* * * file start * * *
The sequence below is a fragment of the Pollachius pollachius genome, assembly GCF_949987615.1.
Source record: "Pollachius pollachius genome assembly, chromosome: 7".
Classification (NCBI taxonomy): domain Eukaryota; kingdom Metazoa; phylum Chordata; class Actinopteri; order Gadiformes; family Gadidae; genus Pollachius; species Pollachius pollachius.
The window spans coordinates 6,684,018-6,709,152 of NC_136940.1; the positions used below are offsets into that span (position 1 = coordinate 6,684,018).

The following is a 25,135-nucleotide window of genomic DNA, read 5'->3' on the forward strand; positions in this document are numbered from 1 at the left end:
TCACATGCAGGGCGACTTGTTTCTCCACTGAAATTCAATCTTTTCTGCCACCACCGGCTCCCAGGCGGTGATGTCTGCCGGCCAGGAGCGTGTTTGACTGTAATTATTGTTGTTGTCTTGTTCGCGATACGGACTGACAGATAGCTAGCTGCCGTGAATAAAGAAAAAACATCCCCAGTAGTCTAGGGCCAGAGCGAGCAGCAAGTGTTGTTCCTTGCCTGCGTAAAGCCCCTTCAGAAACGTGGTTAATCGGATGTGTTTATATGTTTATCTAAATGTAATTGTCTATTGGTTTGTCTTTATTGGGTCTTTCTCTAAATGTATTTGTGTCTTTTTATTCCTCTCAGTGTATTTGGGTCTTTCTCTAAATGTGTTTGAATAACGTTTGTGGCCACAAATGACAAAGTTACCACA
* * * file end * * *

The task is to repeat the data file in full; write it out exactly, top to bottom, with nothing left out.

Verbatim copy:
The sequence below is a fragment of the Pollachius pollachius genome, assembly GCF_949987615.1.
Source record: "Pollachius pollachius genome assembly, chromosome: 7".
Classification (NCBI taxonomy): domain Eukaryota; kingdom Metazoa; phylum Chordata; class Actinopteri; order Gadiformes; family Gadidae; genus Pollachius; species Pollachius pollachius.
The window spans coordinates 6,684,018-6,709,152 of NC_136940.1; the positions used below are offsets into that span (position 1 = coordinate 6,684,018).

The following is a 25,135-nucleotide window of genomic DNA, read 5'->3' on the forward strand; positions in this document are numbered from 1 at the left end:
TCACATGCAGGGCGACTTGTTTCTCCACTGAAATTCAATCTTTTCTGCCACCACCGGCTCCCAGGCGGTGATGTCTGCCGGCCAGGAGCGTGTTTGACTGTAATTATTGTTGTTGTCTTGTTCGCGATACGGACTGACAGATAGCTAGCTGCCGTGAATAAAGAAAAAACATCCCCAGTAGTCTAGGGCCAGAGCGAGCAGCAAGTGTTGTTCCTTGCCTGCGTAAAGCCCCTTCAGAAACGTGGTTAATCGGATGTGTTTATATGTTTATCTAAATGTAATTGTCTATTGGTTTGTCTTTATTGGGTCTTTCTCTAAATGTATTTGTGTCTTTTTATTCCTCTCAGTGTATTTGGGTCTTTCTCTAAATGTGTTTGAATAACGTTTGTGGCCACAAATGACAAAGTTACCACA